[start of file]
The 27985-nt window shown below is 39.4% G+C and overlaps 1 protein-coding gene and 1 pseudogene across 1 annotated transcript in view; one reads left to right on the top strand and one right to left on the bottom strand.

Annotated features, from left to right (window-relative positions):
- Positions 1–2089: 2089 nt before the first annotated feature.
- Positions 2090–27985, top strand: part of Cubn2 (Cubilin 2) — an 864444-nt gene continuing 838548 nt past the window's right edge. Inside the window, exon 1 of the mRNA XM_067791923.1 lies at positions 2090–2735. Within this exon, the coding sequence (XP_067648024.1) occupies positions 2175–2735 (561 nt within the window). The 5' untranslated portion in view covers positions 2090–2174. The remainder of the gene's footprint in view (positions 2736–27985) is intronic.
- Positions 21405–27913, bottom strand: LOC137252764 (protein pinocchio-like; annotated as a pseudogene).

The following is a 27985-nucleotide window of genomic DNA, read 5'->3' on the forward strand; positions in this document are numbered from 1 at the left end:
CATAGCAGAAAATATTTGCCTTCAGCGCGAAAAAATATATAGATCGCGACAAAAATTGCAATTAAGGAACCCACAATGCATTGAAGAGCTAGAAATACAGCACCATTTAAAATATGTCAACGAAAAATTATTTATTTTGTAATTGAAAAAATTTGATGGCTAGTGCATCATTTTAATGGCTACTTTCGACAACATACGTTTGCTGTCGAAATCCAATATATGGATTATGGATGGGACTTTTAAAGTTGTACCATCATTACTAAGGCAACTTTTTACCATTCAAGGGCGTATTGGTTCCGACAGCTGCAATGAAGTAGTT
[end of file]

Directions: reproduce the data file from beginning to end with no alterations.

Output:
The 27985-nt window shown below is 39.4% G+C and overlaps 1 protein-coding gene and 1 pseudogene across 1 annotated transcript in view; one reads left to right on the top strand and one right to left on the bottom strand.

Annotated features, from left to right (window-relative positions):
- Positions 1–2089: 2089 nt before the first annotated feature.
- Positions 2090–27985, top strand: part of Cubn2 (Cubilin 2) — an 864444-nt gene continuing 838548 nt past the window's right edge. Inside the window, exon 1 of the mRNA XM_067791923.1 lies at positions 2090–2735. Within this exon, the coding sequence (XP_067648024.1) occupies positions 2175–2735 (561 nt within the window). The 5' untranslated portion in view covers positions 2090–2174. The remainder of the gene's footprint in view (positions 2736–27985) is intronic.
- Positions 21405–27913, bottom strand: LOC137252764 (protein pinocchio-like; annotated as a pseudogene).

The following is a 27985-nucleotide window of genomic DNA, read 5'->3' on the forward strand; positions in this document are numbered from 1 at the left end:
CATAGCAGAAAATATTTGCCTTCAGCGCGAAAAAATATATAGATCGCGACAAAAATTGCAATTAAGGAACCCACAATGCATTGAAGAGCTAGAAATACAGCACCATTTAAAATATGTCAACGAAAAATTATTTATTTTGTAATTGAAAAAATTTGATGGCTAGTGCATCATTTTAATGGCTACTTTCGACAACATACGTTTGCTGTCGAAATCCAATATATGGATTATGGATGGGACTTTTAAAGTTGTACCATCATTACTAAGGCAACTTTTTACCATTCAAGGGCGTATTGGTTCCGACAGCTGCAATGAAGTAGTT